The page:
1. Computers
  2. Display Drivers
  3. Graphics Cards
  4. Memory
  5. Motherboards
  6. Processors
  7. Software
  8. Storage
  9. Operating Systems


Facebook RSS Twitter Twitter Google Plus


Phoronix Test Suite

OpenBenchmarking Benchmarking Platform
Phoromatic Test Orchestration

Moving Towards Building The Linux Kernel With Clang

Compiler

Published on 04 November 2012 07:58 AM EST
Written by Michael Larabel in Compiler
37 Comments

While it hasn't been a news item for a couple months, a group of developers are still hard at work to advance the LLVM/Clang compiler and the Linux kernel to a point where this alternative compiler to GCC can be used for building the Linux kernel.

Going back two years ago when a concerted effort began to build the Linux kernel with LLVM's Clang compiler. At the time a number of patches were needed to both LLVM/Clang and the Linux kernel itself plus there were lots of broken parts. Patches are still needed, but more of the Linux kernel is properly working and it's an easier process than it once was.

Building the Linux kernel with the Apple-sponsored C/C++ compiler began as an independent project by individuals, but Qualcomm has also jumped on the task as they want to build ARM Linux kernels with Clang for their hardware. In August at LinuxCon was the most recent status update on the LLVM Linux project.

While there is no major announcement to share this weekend, for those interested in supporting this project or trying out an x86_64/ARM Clang'ed kernel build, the efforts continue to be centralized at llvm.linuxfoundation.org.

There is an easy-to-use project bug status report there that shows the state of LLVM issues for x86 and ARM, outstanding kernel issues, and Clang problems. Among the outstanding issues are items like superfluous warnings when compiling the kernel, the which command seg-faulting from Clang-built kernels on ARM, global register variables not being supported in LLVM/Clang, various compiler arguments that Clang is missing compared to GCC, a crash in the Clang static analyzer, broken kernel module unloading, etc.

While there are outstanding problems, it is possible to build a (non-production) working kernel. The Git repository for the modified Linux kernel that supports building under LLVM/Clang can be found on the Linux Foundation server. For those looking to get involved, there is an active mailing list.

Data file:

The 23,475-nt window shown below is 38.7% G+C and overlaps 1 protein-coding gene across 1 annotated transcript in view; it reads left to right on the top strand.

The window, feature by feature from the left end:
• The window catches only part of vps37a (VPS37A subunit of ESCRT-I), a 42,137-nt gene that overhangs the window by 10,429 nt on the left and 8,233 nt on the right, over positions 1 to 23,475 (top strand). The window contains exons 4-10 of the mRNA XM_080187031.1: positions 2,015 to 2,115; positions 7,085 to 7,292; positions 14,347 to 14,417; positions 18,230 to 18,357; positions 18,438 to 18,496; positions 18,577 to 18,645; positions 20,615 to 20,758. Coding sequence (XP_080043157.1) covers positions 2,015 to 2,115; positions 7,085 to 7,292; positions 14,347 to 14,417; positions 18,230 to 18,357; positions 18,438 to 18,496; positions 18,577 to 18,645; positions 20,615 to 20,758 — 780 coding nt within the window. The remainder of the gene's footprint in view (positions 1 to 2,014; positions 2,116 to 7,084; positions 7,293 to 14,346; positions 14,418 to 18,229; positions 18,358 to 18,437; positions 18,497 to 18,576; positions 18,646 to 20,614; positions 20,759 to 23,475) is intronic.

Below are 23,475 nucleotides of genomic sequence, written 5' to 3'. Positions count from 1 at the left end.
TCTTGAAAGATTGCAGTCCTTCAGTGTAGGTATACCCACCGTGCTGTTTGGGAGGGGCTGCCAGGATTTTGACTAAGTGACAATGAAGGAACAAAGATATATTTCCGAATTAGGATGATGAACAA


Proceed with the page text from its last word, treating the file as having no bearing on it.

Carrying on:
About The Author
Michael Larabel is the principal author of Phoronix.com and founded the web-site in 2004 with a focus on enriching the Linux hardware experience and being the largest web-site devoted to Linux hardware reviews, particularly for products relevant to Linux gamers and enthusiasts but also commonly reviewing servers/workstations and embedded Linux devices. Michael has written more than 10,000 articles covering the state of Linux hardware support, Linux performance, graphics hardware drivers, and other topics. Michael is also the lead developer of the Phoronix Test Suite, Phoromatic, and OpenBenchmarking.org automated testing software. He can be followed via and or contacted via .
Latest Linux News
  1. Zapcc Claims To Be A "Much Faster C++ Compiler"
  2. Godot 1.1 Engine Release Brings New 2D Engine
  3. Intel VA-API Driver 1.6 Is Coming
  4. Canonical Is Reportedly Considering An IPO
  5. GNOME 3.18 - GTK3 Now Supports RandR 1.5
  6. Fedora 22 Risks Being Delayed Beyond Next Week
  7. Systemd 220 Has Finally Been Released
  8. LibreOffice 5.0 Beta 1 Released
  9. Allwinner Publishes New CedarX Open-Source Code
  10. ACPI 6 Non-Volatile Memory Device Support / NFIT / LIBND For Linux
  11. Fedora 22 Marches Closer To Release
  12. The Linux 4.0 EXT4 RAID Corruption Bug Has Been Uncovered
Latest Articles & Reviews
  1. Btrfs RAID 0/1 Benchmarks On The Linux 4.1 Kernel
  2. The State Of Various Firefox Features
  3. Intel Iris Graphics Performance With Mesa 10.6
  4. Fedora Workstation 22 Is Looking Great, Running Fantastic
Most Viewed News This Week
  1. The Linux 4.0 Kernel Currently Has An EXT4 Corruption Issue
  2. Rust 1.0 Language Officially Released
  3. AMDGPU Open-Source Driver Code Continues Maturing
  4. Oculus Rift Suspends Linux Development To Focus On Windows
  5. Wine 1.7.43 Works On Desktop Shell Window Support
  6. Spec Ops: The Line Is The Latest Linux Shooter
  7. RadeonSI Gallium3D Driver To Be Enabled For Android
  8. KDE Applications 15.08 Planned For Release On 19 August